DukeEngage empowers students to address critical human needs through immersive service, in the process transforming students, advancing the University’s educational mission, and providing meaningful assistance to communities in the U.S. and abroad.
Eric Mlyn, Peter Lange Executive Director of DukeEngage
2018 was an exciting year for DukeEngage. We saw an increase in the number of applications to our US programs, including more than 40 applicants each to New Orleans, New York, and Washington, DC. This upsurge not only reflects a strategic goal of DukeEngage to increase service in the states, but also the realization by Duke students that many of the issues they care about deeply—from homelessness to conservation to inequities in education and healthcare—can be found in their own backyard. Ultimately, 401 students were selected to participate in DukeEngage for summer 2018.
As usual, we kicked off our summer with the annual Fortin Foundation DukeEngage Academy, a mandatory two-day training program for DukeEngage participants and the largest civic engagement conference of its kind. President Vincent Price carried on the tradition established by Richard Brodhead in 2009 of sharing words of wisdom and advice with our departing DukeEngagers. He also visited our Durham and DC programs.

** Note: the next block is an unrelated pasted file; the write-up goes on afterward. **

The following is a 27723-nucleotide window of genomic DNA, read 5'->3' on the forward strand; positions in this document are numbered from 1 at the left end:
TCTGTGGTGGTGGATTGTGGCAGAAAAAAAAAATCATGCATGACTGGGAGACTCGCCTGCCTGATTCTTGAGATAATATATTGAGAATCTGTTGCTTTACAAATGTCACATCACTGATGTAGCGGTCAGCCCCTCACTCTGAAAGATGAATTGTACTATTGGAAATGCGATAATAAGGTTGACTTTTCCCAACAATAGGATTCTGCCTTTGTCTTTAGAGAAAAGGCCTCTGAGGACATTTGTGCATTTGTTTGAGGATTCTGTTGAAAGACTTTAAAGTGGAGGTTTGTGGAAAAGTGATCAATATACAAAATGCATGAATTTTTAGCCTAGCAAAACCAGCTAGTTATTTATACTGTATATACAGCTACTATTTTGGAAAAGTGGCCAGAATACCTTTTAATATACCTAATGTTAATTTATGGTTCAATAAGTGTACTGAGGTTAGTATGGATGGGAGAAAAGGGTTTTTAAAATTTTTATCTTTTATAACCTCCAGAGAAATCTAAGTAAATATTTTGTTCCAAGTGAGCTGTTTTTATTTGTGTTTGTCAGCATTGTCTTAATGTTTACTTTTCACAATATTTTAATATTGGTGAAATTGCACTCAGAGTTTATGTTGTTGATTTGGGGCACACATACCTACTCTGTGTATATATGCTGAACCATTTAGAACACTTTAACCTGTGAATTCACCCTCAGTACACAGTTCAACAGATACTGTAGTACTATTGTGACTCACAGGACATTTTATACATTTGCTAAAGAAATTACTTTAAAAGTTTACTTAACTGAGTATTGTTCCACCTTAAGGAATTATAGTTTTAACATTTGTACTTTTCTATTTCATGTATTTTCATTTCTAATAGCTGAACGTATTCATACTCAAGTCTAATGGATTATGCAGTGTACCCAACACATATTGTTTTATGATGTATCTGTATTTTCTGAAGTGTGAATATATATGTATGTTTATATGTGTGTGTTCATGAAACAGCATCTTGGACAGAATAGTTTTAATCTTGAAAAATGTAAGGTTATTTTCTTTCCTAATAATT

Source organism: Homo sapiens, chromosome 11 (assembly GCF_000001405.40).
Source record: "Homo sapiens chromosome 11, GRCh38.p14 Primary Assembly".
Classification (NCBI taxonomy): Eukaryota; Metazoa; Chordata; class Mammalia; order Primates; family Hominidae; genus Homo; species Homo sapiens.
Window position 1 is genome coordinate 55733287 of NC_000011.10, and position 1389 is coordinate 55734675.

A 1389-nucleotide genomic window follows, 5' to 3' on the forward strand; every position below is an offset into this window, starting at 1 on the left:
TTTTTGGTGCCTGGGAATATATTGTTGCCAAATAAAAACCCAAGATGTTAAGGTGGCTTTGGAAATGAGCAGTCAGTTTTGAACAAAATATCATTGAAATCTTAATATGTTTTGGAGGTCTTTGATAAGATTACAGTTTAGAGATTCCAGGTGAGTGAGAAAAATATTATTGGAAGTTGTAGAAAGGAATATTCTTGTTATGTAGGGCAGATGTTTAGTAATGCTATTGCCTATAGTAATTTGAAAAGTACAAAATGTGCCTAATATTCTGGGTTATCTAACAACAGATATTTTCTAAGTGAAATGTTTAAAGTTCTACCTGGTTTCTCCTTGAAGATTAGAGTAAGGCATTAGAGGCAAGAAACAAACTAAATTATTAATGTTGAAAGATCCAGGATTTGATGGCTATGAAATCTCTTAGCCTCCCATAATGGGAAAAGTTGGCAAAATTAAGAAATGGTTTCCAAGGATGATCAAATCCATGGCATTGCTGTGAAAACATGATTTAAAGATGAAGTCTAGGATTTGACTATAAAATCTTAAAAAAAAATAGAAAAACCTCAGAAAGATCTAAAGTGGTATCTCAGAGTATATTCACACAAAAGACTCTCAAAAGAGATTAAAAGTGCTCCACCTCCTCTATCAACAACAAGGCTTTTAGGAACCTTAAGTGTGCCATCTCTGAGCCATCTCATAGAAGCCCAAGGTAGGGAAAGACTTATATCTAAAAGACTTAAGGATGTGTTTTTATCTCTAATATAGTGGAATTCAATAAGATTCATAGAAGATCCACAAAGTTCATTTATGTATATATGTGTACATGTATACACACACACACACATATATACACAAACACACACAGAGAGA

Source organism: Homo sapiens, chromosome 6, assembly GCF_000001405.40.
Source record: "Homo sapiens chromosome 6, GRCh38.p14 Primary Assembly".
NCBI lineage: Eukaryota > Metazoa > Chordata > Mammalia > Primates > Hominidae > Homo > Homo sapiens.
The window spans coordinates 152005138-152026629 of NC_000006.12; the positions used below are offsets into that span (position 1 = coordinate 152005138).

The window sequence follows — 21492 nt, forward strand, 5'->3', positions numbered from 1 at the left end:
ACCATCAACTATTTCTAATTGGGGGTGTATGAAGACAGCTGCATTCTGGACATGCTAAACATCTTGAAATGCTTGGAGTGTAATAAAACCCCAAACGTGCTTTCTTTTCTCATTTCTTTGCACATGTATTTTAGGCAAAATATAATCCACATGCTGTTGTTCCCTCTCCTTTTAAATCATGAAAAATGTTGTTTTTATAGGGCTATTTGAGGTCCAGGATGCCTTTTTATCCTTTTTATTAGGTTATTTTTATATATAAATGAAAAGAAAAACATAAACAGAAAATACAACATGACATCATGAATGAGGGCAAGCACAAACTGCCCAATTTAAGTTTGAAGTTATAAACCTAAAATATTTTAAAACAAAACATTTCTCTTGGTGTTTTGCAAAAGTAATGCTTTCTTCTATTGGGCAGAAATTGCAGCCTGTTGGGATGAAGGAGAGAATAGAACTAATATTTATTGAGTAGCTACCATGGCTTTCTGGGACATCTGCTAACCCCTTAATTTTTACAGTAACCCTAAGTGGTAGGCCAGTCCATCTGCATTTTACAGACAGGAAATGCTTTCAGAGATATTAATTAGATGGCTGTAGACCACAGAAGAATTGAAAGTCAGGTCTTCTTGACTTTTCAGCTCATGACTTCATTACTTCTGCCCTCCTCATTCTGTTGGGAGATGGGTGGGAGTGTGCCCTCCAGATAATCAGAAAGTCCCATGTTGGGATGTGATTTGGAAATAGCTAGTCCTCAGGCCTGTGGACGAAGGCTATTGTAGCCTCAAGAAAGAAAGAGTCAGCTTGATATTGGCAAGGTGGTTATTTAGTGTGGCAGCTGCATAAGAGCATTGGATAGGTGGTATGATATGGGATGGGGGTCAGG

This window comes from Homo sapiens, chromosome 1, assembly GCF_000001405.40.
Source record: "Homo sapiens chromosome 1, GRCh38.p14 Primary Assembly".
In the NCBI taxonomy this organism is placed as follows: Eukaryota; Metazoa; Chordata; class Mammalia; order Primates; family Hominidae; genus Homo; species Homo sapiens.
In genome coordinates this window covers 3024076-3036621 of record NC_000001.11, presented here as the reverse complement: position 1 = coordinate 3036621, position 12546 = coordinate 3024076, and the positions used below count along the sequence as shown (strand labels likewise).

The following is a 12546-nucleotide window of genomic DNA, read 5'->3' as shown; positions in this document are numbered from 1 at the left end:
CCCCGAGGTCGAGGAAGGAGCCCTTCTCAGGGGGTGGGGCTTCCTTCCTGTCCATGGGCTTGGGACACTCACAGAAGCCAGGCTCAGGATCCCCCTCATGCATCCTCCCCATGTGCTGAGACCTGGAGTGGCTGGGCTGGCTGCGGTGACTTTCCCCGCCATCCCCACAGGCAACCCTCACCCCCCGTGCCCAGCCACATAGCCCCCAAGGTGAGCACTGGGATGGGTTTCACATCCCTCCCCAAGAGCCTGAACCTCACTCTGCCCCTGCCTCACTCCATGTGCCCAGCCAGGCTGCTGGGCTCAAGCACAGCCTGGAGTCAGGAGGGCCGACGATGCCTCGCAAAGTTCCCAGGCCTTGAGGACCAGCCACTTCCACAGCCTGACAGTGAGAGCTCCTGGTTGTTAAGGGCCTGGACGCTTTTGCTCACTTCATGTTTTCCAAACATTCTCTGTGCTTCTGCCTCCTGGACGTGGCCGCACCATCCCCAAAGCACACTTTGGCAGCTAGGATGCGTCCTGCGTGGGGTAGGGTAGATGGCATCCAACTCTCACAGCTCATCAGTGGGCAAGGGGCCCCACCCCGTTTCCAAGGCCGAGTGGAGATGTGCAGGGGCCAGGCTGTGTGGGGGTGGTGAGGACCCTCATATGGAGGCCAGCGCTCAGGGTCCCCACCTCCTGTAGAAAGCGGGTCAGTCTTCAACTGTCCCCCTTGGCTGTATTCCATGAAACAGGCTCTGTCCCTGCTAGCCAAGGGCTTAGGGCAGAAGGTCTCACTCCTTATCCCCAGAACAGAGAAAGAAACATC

The summer was filled with opportunities for students to explore their passions, from participating in a rare turtle release in Thailand to teaching STEM classes in Orange County, California. DukeEngagers tackled projects that helped advance the mission of their community partners, from building a pedestrian footbridge in Bolivia to creating a digital database for a foster care agency in Seattle. They immersed themselves in their communities by living in home stays, celebrating local holidays, and visiting historic and educational sites. Mostly importantly, DukeEngage students took time to reflect on their experiences with their partners and peers, particularly around challenging issues of racism, poverty, and privilege.
“South Africa has allowed me to immerse myself in its locale, culture, and language in a way I didn't think was possible. The thing I am most grateful for, as an aspiring civil rights lawyer, is this program's ability to allow me to understand human rights and race from a different perspective and one that isn't only from the American viewpoint.” – Maryam Asenuga ’20
Asenuga and Chiara Settineri ’21 interned at Sonke Gender Justice, a nonprofit that works across Africa to promote gender equality, prevent domestic and sexual violence, and reduce the spread and impact of HIV and AIDS. One of their primary projects was creating a sexual harassment training presentation for Community Action Team members, who are point-persons within the townships and areas surrounding Cape Town.